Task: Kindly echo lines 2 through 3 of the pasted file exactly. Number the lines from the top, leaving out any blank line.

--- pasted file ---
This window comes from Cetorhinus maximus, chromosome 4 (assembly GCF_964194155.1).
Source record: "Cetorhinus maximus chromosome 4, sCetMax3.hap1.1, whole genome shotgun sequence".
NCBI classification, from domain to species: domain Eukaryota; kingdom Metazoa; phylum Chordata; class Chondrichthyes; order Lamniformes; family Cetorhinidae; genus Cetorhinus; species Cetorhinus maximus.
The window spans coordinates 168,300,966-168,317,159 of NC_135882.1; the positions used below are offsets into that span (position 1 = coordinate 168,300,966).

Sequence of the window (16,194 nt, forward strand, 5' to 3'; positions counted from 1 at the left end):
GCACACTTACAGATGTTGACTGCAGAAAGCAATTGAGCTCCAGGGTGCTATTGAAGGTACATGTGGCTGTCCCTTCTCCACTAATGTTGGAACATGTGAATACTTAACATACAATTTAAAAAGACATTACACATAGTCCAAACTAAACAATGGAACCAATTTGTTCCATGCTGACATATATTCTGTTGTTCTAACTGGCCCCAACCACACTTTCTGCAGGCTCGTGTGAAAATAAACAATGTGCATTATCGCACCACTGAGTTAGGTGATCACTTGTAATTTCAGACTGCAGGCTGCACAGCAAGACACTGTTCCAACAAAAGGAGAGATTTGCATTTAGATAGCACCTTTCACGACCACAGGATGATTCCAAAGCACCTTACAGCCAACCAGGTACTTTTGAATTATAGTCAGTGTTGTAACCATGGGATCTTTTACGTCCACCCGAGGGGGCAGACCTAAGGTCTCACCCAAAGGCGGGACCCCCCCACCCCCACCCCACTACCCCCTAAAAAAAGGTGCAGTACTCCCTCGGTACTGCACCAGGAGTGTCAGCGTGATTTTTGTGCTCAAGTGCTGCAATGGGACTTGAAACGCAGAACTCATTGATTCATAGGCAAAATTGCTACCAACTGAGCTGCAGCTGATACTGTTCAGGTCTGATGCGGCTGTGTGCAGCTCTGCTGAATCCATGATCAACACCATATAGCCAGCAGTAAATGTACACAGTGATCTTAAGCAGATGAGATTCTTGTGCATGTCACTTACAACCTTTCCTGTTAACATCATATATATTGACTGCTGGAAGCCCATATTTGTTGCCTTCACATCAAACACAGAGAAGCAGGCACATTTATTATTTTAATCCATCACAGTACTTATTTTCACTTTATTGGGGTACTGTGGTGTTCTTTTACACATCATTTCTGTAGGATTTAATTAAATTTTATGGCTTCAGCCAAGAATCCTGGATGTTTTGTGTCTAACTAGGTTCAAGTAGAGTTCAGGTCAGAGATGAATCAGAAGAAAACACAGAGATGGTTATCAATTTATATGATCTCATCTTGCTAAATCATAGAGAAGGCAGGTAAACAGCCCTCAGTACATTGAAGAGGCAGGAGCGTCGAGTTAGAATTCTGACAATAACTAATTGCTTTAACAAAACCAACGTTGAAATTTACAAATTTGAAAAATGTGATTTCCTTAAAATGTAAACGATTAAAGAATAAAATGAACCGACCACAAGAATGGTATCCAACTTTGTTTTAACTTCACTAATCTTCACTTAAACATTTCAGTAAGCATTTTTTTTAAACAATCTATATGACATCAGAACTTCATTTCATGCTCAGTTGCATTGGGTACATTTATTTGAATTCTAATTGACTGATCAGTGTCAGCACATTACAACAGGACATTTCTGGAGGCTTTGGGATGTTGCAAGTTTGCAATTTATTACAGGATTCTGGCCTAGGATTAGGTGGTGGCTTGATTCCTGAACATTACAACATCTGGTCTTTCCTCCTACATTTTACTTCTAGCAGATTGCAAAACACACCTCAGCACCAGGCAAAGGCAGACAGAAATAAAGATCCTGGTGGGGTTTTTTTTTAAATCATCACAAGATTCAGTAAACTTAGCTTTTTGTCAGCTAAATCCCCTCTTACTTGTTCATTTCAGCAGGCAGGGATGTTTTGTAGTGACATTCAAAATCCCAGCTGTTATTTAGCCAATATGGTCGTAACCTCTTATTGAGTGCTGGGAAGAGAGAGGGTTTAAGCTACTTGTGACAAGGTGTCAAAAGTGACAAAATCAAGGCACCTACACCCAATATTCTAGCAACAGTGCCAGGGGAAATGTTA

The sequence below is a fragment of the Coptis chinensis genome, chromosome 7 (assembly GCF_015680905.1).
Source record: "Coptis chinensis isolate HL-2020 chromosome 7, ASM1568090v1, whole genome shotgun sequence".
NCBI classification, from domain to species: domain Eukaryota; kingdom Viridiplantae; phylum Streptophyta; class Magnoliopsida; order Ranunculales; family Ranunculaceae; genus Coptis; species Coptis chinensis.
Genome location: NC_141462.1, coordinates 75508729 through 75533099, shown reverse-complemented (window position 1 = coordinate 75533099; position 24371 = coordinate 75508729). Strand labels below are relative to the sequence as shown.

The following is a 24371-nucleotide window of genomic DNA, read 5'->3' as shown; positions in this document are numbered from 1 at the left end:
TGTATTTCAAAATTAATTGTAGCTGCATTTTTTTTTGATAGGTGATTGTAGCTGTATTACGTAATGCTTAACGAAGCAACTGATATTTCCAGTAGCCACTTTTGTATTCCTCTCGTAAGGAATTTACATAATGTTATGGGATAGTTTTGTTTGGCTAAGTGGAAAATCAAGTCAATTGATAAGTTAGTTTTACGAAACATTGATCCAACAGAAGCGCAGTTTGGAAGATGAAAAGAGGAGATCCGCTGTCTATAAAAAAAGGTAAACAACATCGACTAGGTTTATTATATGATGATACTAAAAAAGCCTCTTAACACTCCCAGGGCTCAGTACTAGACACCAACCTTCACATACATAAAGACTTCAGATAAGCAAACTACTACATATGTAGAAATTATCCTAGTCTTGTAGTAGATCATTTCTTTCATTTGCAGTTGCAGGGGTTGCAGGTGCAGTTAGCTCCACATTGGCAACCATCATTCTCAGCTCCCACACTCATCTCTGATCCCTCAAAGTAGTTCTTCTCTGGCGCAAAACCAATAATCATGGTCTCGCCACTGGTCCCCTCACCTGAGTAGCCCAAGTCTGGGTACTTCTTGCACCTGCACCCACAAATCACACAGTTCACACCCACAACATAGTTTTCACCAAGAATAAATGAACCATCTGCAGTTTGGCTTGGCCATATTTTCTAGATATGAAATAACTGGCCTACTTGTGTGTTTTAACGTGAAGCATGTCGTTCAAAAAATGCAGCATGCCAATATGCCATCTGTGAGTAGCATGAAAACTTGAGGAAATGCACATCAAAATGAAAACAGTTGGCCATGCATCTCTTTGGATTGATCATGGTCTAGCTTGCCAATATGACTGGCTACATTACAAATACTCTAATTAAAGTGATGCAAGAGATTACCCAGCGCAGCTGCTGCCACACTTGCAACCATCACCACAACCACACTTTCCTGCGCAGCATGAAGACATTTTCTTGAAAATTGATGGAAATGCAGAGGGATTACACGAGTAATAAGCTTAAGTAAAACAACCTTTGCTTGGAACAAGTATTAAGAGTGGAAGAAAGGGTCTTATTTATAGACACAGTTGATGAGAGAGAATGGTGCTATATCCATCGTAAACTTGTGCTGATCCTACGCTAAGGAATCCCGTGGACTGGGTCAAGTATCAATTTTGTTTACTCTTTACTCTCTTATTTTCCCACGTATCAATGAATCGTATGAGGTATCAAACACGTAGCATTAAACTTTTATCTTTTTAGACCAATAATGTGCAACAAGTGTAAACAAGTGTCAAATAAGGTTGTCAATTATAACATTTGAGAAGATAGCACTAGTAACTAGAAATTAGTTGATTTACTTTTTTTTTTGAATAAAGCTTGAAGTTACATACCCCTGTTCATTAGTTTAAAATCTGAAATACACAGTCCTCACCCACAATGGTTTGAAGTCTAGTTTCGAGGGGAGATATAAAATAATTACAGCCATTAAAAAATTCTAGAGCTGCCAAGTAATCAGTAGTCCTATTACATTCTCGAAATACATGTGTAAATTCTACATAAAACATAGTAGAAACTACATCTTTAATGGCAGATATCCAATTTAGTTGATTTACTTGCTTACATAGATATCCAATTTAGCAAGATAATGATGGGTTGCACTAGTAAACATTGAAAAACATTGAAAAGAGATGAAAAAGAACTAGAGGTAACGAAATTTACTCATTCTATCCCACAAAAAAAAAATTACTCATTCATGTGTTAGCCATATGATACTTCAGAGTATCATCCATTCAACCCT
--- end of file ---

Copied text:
Source record: "Cetorhinus maximus chromosome 4, sCetMax3.hap1.1, whole genome shotgun sequence".
NCBI classification, from domain to species: domain Eukaryota; kingdom Metazoa; phylum Chordata; class Chondrichthyes; order Lamniformes; family Cetorhinidae; genus Cetorhinus; species Cetorhinus maximus.